China is a unique business environment. The below excerpts from the Australian Chamber of Commerce and the US Department of Commerce outline various important concepts your company should take notice of before embarking on your business plan in China.

Australia Chamber of Commerce

When it comes to conducting business in China, infinite patience is the key. To many foreign business people, the protracted pleasantries at the beginning of each meeting, the drawn-out negotiations where each minor point is discussed at length and the seeming reluctance to close the deal can be very frustrating indeed.

Many companies, when they expand or operate in overseas markets, need to have a detailed knowledge of the market they are going into or operating in. If a company is expanding into a small, comparatively unimportant market, where the revenue potential is limited, it could be argued that this is acceptable, but in the case of China, it isn't. No matter how the world economy develops, China is going to play a greater role as it becomes more integrated into the world economy. While there may be slowdowns and setbacks along the way, this is a major trend which will not change.

Already, China is a major manufacturer for world products. More and more, companies will see China as a market with increased purchasing potential. For consumer products, most of the purchasing capability will be along China's eastern coast. For businesses selling to manufacturers, customers will be more evenly spread.

Virtually all of the leading companies in all sectors are Chinese companies. It is almost impossible for foreign brands to succeed on their own without Chinese partners; the only exceptions are a few luxury brands. As a first step, it is necessary to find out who these players are.

China is still affected by the legacy of the state-owned enterprises, which often are still major players in the economy. The finance and distribution sectors are still heavily influenced by government participation.

Essential Advice for Doing Business in China - U.S. Commercial Service

Diverse Markets Require Careful Research

China is a very diverse market with varying levels of development and regional industrial strengths. From Harbin in China's northeast, to subtropical Haikou on Hainan Island in the South China Sea, China encompasses diverse topographies, climates, cultures, and peoples. Each region therefore has its own consumer preferences and business needs. Some industries are spread all over the country, some are clustered, and others are heavily concentrated in one area. For example, of the roughly 3,000 personal care products factories in China, 2,700 are located in the southern province of Guangdong.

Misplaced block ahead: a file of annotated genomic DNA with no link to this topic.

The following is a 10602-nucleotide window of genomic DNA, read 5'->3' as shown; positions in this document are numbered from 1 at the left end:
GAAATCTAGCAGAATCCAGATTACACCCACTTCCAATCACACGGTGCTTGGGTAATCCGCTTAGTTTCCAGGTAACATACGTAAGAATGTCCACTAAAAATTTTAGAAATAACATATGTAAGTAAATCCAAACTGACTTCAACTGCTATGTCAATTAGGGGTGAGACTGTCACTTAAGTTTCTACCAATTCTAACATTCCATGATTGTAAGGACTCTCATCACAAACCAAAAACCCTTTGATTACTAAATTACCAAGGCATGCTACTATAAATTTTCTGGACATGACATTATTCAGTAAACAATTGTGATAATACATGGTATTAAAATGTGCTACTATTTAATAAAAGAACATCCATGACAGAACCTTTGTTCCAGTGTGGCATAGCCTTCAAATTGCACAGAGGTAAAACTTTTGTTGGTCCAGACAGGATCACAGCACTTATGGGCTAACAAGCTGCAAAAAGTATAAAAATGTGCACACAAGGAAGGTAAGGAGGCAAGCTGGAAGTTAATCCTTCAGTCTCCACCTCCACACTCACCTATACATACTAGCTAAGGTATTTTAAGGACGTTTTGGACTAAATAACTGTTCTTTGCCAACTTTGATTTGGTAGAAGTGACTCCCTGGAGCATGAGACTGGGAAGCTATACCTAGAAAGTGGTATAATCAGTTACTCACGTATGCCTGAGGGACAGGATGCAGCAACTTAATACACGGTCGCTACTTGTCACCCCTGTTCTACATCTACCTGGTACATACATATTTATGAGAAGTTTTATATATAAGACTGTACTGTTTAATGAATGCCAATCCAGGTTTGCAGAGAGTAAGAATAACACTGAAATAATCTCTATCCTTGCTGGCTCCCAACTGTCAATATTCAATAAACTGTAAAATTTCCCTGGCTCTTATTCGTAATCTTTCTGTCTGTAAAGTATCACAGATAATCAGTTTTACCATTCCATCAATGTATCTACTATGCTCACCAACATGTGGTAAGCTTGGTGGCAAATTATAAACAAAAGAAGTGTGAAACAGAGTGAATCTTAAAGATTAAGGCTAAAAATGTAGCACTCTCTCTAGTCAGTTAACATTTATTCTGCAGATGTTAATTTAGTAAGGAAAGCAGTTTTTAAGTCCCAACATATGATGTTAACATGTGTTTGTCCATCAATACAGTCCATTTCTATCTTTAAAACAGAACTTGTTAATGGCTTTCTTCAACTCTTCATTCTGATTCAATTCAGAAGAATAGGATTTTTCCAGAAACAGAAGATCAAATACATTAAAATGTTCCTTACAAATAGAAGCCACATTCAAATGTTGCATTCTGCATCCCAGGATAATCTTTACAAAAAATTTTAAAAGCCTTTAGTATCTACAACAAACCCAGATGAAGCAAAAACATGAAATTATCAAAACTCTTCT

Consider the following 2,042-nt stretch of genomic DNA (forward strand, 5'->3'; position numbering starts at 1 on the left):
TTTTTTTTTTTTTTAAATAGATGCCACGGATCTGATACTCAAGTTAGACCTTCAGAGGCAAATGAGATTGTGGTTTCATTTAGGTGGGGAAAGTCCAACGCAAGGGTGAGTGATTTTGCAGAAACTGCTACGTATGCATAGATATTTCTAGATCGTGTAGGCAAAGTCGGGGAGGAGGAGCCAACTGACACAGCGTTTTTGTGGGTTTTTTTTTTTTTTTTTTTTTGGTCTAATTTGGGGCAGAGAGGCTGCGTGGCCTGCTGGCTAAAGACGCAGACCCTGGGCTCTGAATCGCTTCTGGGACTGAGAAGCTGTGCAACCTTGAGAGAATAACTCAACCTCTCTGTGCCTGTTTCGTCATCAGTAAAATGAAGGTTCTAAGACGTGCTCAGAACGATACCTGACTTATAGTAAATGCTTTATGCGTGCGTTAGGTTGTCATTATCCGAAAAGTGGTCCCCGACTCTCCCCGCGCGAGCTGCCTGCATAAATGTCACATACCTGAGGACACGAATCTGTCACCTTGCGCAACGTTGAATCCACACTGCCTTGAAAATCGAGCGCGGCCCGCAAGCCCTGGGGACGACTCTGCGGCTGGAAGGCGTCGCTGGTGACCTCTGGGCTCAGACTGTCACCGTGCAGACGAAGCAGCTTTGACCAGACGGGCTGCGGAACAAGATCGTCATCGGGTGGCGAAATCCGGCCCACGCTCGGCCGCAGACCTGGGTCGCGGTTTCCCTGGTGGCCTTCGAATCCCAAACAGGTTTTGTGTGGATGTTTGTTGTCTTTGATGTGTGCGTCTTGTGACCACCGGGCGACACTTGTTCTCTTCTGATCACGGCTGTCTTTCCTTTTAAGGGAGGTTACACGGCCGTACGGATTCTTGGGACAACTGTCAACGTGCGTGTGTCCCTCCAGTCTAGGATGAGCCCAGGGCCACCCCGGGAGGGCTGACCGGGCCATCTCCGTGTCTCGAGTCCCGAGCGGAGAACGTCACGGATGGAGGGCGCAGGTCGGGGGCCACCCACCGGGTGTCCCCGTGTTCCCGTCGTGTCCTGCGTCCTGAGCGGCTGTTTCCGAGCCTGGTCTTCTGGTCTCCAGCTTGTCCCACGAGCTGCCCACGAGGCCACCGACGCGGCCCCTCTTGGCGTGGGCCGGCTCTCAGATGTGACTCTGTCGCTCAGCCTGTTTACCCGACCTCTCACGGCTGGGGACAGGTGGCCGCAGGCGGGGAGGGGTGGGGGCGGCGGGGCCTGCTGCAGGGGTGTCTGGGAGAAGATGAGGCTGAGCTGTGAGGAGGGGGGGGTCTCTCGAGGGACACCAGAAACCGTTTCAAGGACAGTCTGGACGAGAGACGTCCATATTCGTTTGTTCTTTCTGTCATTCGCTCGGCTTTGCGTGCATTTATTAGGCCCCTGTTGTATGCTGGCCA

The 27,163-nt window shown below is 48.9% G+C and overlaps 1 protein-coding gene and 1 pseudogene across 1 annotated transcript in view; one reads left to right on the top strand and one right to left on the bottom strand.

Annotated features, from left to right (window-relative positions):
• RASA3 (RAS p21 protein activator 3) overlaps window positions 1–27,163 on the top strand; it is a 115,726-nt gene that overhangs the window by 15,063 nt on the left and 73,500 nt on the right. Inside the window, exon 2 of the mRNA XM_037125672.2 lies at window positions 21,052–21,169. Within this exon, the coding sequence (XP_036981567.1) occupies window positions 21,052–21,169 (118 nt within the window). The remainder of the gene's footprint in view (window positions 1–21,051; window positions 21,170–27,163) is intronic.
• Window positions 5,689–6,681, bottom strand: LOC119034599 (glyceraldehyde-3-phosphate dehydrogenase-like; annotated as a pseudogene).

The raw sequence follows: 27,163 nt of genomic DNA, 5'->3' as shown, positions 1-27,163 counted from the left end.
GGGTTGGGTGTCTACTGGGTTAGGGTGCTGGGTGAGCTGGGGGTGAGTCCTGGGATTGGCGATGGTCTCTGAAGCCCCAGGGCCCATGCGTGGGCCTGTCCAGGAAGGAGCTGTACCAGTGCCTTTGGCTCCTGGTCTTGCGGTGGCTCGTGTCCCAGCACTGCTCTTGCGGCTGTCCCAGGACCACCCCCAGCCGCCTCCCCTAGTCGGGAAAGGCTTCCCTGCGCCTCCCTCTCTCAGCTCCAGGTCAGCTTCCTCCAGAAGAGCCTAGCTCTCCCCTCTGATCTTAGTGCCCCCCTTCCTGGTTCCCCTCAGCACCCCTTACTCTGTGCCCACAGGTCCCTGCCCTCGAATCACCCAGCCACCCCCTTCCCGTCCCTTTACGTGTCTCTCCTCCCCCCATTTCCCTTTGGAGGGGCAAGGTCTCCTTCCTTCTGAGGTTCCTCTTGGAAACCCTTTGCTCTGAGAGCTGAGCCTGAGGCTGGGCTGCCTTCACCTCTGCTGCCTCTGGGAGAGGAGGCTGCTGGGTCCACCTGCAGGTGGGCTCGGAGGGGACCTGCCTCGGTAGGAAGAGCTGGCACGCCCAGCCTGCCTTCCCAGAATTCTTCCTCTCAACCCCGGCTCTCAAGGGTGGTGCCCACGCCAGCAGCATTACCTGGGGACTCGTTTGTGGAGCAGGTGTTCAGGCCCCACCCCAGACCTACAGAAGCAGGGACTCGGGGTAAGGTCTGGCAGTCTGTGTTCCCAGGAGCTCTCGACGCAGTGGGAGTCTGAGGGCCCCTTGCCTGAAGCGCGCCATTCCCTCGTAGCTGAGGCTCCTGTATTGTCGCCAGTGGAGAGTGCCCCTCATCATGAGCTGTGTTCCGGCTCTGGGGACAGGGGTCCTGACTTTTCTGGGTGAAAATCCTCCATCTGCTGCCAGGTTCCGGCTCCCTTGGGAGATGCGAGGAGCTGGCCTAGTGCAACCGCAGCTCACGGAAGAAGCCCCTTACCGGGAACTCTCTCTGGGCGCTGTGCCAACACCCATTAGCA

Speak the Same Language

Despite China's commitment to, and success in, developing human resources with good English-language skills, companies that are serious about doing business in China should supply company information in Chinese and be prepared to initiate contact in Chinese. Having Chinese-language material prepared and a Chinese speaker or interpreter available makes a great first impression and demonstrates that a company is serious about doing business in China. Small firms also need to be resourceful about finding affordable Chinese-language expertise. For initial oral communication, a number of companies have used Chinese-speaking employees from other parts of the company to help with sales and marketing to China. Interestingly, once contact was made in Chinese, several companies indicated that they then conducted routine business in English via e-mail without a problem. Similarly, successful companies normally invest in developing Chinese-language material about their companies and products. Companies worked with their distributors on the translations, used outside professional firms, or used their staff to produce business cards, brochures, and other materials.

Find the Right Partner

Small firms typically need to find a counterpart in China to make sales and deliver products for them.

Guidebooks on doing business in China emphasize the importance of personal connections, or guanxi. Networking is an aspect of doing business around the world, but it takes on added importance in a society with a complex bureaucracy and a weak legal system. A web of guanxi helps firms navigate China's bureaucratic and distribution challenges. The importance of relationships is another reason why many small companies choose to sell through trading companies or local distributors, even if they have offices in China. Representative offices, the most basic, least-expensive type of foreign commercial presence in China, may only perform "liaison" activities; Chinese law does not allow such offices to sign sales contracts or bill customers directly. As a result, local agents and representatives are crucial.